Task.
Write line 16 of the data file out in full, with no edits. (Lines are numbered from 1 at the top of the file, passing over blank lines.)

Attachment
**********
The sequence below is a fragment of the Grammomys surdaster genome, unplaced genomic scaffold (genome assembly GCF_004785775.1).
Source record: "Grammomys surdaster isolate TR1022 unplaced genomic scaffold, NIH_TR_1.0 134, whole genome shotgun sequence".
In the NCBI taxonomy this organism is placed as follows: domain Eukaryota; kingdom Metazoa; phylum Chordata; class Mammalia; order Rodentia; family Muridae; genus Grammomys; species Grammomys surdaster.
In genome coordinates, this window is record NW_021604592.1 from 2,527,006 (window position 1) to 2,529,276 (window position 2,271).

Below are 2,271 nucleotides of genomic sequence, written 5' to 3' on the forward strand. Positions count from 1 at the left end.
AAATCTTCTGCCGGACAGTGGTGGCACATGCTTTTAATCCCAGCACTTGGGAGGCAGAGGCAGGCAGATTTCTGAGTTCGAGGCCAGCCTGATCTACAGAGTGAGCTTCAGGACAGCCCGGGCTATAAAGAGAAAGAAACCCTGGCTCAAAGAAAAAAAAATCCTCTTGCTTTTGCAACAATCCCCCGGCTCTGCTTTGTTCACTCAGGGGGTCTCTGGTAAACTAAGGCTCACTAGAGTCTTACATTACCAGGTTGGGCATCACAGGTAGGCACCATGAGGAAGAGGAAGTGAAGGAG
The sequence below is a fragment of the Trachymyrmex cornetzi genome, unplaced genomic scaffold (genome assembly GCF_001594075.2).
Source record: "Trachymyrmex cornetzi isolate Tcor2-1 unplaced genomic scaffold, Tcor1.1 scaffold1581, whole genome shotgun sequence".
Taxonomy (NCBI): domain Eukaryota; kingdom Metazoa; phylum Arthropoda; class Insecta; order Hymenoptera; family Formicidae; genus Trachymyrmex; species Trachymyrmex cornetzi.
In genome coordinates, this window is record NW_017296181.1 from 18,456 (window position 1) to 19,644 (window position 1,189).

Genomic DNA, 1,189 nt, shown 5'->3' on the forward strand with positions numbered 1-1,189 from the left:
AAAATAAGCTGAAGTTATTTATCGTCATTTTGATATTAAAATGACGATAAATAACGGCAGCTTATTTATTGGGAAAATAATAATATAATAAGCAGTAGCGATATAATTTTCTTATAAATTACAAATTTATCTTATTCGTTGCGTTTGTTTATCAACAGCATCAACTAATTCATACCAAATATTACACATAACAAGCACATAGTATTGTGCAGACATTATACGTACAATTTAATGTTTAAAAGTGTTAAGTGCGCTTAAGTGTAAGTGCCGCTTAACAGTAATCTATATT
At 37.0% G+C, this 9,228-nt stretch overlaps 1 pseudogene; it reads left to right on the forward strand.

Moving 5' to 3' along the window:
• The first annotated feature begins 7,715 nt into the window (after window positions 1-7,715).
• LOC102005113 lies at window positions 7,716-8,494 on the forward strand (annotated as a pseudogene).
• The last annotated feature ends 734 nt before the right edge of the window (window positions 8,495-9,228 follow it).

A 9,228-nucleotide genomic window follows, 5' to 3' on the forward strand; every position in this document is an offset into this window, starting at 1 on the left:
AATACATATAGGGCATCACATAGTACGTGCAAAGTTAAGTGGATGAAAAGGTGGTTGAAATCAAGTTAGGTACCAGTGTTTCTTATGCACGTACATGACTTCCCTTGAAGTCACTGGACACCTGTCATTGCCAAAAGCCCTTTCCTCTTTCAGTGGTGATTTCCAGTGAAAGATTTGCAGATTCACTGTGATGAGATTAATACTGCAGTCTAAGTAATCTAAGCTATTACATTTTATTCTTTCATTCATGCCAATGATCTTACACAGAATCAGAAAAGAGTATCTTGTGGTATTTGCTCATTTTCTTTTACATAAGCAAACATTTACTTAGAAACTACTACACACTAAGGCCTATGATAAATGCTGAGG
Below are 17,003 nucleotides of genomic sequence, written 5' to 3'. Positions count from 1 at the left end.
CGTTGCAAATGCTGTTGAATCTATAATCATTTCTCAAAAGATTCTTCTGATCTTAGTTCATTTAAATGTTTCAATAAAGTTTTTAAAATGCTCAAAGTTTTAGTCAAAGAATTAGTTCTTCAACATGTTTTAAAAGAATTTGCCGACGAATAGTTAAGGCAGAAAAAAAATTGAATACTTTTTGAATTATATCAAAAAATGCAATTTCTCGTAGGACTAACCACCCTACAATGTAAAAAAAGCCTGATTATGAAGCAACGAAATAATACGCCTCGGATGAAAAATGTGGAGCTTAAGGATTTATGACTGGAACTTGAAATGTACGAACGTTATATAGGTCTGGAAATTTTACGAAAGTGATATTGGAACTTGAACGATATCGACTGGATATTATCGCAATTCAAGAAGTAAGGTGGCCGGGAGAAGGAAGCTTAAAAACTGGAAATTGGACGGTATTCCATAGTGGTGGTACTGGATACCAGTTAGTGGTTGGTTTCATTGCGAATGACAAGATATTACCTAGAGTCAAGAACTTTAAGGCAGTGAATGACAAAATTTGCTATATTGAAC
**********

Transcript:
• LOC102005113 lies at window positions 7,716-8,494 on the forward strand (annotated as a pseudogene).